Cycle ride announcement: Lovely Lea & Epping Forest Explorer

Francis Sedgemore, Monday 18 February 2013 at 11:31 UTC

Ride: Lovely Lea & Epping Forest Explorer
When: Sunday 24 February 2013
Meet: 10:00 @ Cutty Sark Gardens, Greenwich SE10 9LW

After the faux-spring balminess of this past weekend, it’s likely to be a bit nippy this coming Sunday, but the conditions should be fine for a spin up the Lea Valley to Waltham Abbey, following which a short tour of Epping Forest. This ride is brought to you by the South East London Commissariat for Social Cycle Rides Planning (aka the Dog & Bell Crew).

The route takes us along the River Lee Navigation as far as Waltham Abbey, where we will stop for a breather in the church grounds before heading into Epping Forest. Before that we shall stop for elevenses at the Springfield Marina café in Hackney. Lunch will be at the Kings Oak pub at High Beach, in the heart of Epping Forest.

Our path through the forest will be on roads shared with infernal combustion engines, with a little roughish dirt track navigable by road bikes. There are a couple of steepish climbs on the route into the forest, but overall little in the way of hills. I do the ride on a 48:19 fixed-wheel bike, and my middle-agèd body has seen better days.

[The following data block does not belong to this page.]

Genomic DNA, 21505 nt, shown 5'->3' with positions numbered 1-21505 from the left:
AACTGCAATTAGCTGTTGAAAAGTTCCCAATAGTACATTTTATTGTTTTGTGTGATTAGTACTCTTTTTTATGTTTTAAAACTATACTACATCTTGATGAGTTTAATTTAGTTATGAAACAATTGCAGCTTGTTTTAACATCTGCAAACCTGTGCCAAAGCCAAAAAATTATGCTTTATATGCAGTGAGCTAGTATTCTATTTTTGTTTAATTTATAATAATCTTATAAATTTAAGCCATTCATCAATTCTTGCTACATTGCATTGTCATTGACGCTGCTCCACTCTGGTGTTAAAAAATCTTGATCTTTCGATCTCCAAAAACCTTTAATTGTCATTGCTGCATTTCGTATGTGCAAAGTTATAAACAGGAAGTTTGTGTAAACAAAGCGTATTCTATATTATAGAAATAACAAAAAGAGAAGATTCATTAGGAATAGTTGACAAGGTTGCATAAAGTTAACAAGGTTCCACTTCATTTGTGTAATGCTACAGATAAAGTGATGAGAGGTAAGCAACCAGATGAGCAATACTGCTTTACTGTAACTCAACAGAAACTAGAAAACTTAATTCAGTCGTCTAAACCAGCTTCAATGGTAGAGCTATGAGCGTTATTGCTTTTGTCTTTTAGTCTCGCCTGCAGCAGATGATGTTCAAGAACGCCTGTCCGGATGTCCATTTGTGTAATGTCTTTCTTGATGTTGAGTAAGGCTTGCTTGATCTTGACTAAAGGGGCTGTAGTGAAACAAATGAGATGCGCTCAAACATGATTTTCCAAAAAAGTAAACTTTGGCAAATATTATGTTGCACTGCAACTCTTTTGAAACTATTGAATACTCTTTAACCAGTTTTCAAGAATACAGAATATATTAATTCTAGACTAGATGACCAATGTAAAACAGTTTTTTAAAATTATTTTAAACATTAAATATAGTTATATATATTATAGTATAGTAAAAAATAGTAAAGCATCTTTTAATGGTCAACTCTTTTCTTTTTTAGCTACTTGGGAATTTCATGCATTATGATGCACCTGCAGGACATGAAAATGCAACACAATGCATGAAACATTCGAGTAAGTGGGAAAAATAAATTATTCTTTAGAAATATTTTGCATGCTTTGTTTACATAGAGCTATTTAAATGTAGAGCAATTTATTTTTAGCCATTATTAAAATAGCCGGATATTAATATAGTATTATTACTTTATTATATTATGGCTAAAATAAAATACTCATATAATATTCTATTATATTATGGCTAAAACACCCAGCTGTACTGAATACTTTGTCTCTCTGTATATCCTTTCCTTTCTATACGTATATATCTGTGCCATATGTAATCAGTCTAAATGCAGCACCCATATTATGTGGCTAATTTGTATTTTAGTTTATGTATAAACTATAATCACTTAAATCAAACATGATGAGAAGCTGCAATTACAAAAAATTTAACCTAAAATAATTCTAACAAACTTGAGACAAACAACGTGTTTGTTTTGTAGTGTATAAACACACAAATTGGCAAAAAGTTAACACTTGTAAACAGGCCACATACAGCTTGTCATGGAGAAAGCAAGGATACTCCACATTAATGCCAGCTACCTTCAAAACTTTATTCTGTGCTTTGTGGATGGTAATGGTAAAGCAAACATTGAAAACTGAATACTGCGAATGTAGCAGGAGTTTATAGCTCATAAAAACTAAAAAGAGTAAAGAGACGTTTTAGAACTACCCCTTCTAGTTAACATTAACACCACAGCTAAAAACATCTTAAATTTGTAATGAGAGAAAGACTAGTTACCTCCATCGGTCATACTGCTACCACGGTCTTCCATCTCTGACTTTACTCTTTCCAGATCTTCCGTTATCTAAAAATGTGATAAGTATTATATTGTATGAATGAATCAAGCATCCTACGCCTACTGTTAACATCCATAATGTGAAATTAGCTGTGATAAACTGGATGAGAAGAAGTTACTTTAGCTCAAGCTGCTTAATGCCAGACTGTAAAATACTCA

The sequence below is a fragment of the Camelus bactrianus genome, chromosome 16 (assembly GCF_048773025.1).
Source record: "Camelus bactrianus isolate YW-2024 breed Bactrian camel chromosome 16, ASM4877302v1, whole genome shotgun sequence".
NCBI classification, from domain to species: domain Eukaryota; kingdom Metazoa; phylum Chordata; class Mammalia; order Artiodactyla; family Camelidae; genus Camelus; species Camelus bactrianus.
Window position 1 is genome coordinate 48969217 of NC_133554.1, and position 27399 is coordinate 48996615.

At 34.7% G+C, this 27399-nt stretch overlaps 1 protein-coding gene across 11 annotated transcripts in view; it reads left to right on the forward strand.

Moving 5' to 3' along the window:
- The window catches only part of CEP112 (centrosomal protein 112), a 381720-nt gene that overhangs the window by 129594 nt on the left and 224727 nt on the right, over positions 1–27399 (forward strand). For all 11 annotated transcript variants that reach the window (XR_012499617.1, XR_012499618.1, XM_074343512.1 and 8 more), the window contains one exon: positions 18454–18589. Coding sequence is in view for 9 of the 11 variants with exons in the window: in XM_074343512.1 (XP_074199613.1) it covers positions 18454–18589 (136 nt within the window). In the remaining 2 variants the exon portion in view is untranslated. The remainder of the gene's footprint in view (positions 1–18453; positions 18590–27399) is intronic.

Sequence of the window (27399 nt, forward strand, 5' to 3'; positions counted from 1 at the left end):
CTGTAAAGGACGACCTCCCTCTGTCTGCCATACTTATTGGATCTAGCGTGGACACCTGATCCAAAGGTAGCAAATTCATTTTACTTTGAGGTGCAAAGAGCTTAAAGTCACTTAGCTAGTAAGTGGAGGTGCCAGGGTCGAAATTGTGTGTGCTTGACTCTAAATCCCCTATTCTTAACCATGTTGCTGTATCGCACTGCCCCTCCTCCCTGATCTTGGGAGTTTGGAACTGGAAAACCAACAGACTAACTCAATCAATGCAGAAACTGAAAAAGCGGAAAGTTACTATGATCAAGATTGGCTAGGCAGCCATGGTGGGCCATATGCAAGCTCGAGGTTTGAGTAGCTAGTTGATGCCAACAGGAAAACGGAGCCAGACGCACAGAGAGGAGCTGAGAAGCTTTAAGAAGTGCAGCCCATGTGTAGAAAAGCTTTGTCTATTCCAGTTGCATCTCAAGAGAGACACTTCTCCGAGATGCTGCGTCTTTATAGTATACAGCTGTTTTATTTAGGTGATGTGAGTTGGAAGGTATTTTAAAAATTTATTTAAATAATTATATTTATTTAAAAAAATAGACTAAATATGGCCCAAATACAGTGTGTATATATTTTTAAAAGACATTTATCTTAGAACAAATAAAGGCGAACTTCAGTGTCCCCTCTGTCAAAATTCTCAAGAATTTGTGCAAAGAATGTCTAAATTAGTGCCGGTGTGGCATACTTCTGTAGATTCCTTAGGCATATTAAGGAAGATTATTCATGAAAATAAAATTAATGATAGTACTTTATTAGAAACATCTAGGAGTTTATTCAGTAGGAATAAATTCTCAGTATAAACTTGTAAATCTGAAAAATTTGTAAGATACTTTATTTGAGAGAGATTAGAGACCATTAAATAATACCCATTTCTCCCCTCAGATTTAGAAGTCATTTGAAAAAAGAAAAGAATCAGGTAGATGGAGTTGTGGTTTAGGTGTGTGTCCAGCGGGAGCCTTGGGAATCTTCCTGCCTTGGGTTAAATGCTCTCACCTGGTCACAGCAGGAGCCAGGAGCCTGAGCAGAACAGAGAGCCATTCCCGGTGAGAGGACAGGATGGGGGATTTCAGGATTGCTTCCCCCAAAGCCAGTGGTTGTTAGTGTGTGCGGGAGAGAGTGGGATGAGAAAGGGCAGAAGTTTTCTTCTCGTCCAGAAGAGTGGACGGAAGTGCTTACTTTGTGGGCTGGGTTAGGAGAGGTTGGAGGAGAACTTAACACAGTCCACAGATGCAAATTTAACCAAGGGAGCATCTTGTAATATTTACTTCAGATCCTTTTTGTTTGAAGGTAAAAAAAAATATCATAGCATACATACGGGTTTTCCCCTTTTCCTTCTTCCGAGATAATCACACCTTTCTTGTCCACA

One of the climbs, up Horseshoe Hill to Upshire, is rather steep in one short stretch, and involves a hairpin left bend at that point. Unless you are very fast climbing hills, it is best to dismount here and walk the bike around the bend, on the right-hand-side of the road. Otherwise you run the risk of being rear-ended by an Essex boy racer taking the road at an inappropriate speed.

The bulk of the ride is along the River Lee towpath, and this is particularly lovely north of Tottenham Lock. On my solo rides up the Lea Valley I’ve had herons keep me company for a couple of minutes at a time, flying low over the water and wibbling away merrily to themselves, and possibly to me too. Other local fauna of note include families of ultra-orthodox Jews taking the air. Just say “Zayt moykhl” as you prepare to pass by, and then “A dank!” as you do so.

The return to the Great Wen will follow the outward track for the most part, with minor variations.

Please ensure that your bikes are in working order, with tyres free of embedded debris that could cause punctures. Bring a spare inner tube or two, puncture repair materials, water and snacks, and lights. The total distance is around 70 kilometres, or 350 furlongs for the English imperialists among you.

RSVP, but it’s OK to turn up unannounced on the day.

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